Figure 8 Cyclic tamoxifen derivatives.

(Kd = 2.54 and 1.60nmolL \ respectively) and both compounds stimulated MCF-7 proliferation, with methyl ether (12) displaying greater activity at a 1 mmol L _ concentration; the EC50 of 12 was calculated to be 2.4 x 10 " 8 mol L " 1. The activity was inhibited by the antiestrogen ICI 182,780, thus confirming that the effect was estrogen receptor-mediated. In addition, molecular modeling studies comparing the benzothiazinones to E2 were consistent with the compounds acting as estrogen receptor ligands. In transient transfection studies using MCF-7 cells, 12 and 13 showed a modest capacity to activate transcription. Triphenylethylenes and related structures

Tamoxifen and related structures containing a triphenylethene backbone continue to generate interest in the search for new estrogen receptor ligands with unique structural or biological properties. Many modifications to the backbone have been investigated, with heterocyclic replacements predominating. The process of designing new molecules which modulate estrogen receptor activity often begins by first synthesizing high-affinity ligands which possess agonist activity, and subsequently appending a basic side chain in an effort to produce a true SERM, with tissue-selective antagonism. Triphenylethylenes without antagonist side chains

Kim and Katzenellenbogen have reported a series of ring-constrained tamoxifen analogs where the alkyl substituent is tethered via a five-, six-, or seven-membered ring to the distal phenyl ring (Figure 8).67 The compounds generally bound well to both ERa and ERb, with the six- and seven-membered ring being favored (14, n = 2 or 3). Interestingly, 14 (n = 2) displayed modest binding selectivity for ERb (RBA = 240%, purified commercial estrogen receptor) compared to ERa (RBA = 132%), unlike 4-hydroxytamoxifen, which exhibited a twofold selectivity for ERa, and 14 (n = 3), which exhibited approximately threefold selectivity for ERa. Reduction of the olefin which afforded the saturated analogs led to compounds with lower binding affinity and no ERa/b-selectivity. The affinities measured with purified receptor were much higher than those measured in a uterine cytosol preparation, an observation attributed to the high lipophilicity of the compounds and the likelihood of nonspecific protein binding in the cytosol preparation.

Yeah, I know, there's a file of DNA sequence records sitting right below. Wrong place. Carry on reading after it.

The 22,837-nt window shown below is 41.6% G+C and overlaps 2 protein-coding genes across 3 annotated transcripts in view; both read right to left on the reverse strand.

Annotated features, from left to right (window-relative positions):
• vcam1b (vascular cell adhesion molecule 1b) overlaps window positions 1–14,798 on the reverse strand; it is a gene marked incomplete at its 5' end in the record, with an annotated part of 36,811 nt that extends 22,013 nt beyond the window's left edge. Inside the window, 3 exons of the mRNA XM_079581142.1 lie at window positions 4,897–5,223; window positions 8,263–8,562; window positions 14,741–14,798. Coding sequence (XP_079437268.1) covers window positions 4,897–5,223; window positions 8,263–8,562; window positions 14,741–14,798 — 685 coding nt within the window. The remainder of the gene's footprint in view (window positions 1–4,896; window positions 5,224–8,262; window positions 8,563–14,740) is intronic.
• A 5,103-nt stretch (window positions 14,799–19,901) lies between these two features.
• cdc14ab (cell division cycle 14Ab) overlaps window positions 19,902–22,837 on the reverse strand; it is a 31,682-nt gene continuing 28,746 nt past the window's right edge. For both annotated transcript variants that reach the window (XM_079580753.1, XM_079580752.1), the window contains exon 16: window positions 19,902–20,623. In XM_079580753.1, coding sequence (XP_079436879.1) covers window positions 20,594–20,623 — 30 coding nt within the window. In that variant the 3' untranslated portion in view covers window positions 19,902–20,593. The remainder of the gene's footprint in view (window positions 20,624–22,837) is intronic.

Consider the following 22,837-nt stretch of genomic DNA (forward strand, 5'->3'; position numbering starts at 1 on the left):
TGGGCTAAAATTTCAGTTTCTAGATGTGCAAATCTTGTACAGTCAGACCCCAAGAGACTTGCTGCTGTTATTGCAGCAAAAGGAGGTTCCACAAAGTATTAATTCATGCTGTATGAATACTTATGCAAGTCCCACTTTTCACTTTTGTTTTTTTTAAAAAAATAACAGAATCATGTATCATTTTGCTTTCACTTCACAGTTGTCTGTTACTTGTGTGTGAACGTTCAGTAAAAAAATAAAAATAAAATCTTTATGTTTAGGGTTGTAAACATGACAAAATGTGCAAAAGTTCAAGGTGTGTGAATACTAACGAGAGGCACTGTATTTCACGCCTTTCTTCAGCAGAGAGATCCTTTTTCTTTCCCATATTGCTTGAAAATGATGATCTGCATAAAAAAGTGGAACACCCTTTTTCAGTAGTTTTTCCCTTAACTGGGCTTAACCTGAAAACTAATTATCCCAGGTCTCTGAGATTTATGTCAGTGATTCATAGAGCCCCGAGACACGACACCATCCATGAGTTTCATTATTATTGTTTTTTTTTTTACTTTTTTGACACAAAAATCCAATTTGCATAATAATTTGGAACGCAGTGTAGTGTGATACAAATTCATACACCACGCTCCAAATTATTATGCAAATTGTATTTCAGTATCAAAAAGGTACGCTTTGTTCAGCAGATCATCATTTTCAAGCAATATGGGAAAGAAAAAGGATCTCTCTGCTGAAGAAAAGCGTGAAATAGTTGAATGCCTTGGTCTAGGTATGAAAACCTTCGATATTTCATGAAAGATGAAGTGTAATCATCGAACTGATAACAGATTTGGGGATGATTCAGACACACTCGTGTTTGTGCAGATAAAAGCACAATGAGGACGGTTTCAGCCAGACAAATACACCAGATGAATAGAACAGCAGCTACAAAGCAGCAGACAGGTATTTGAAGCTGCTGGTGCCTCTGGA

The construction of estrogen receptor ligands using solid-phase chemistry has been somewhat limited in scope, since nonsteroidal ligands tend to be relatively complex structures synthesized using a series of carbon-carbon bond-forming reactions which can be lowyielding and difficult to generalize for library preparation. Stauffer and Katzenellenbogen68 have successfully demonstrated the use of solid-phase, split-split chemistry to synthesize a series of tetrasubstituted pyrazole derivatives targeted at the estrogen receptor. Modifications at the N1 and C5 positions were explored most extensively with limited alkyl substitution at C4 (Figure 9). A 12-member pilot library was initially prepared, followed by a more comprehensive 96-member library, with the average purity of the compounds being 50%. The crude compounds were tested in a radioligand binding assay using lamb uterine cytosol at 0 °C and selected compounds were purified by chromatography before retesting. Hydroxy substitution was preferred at

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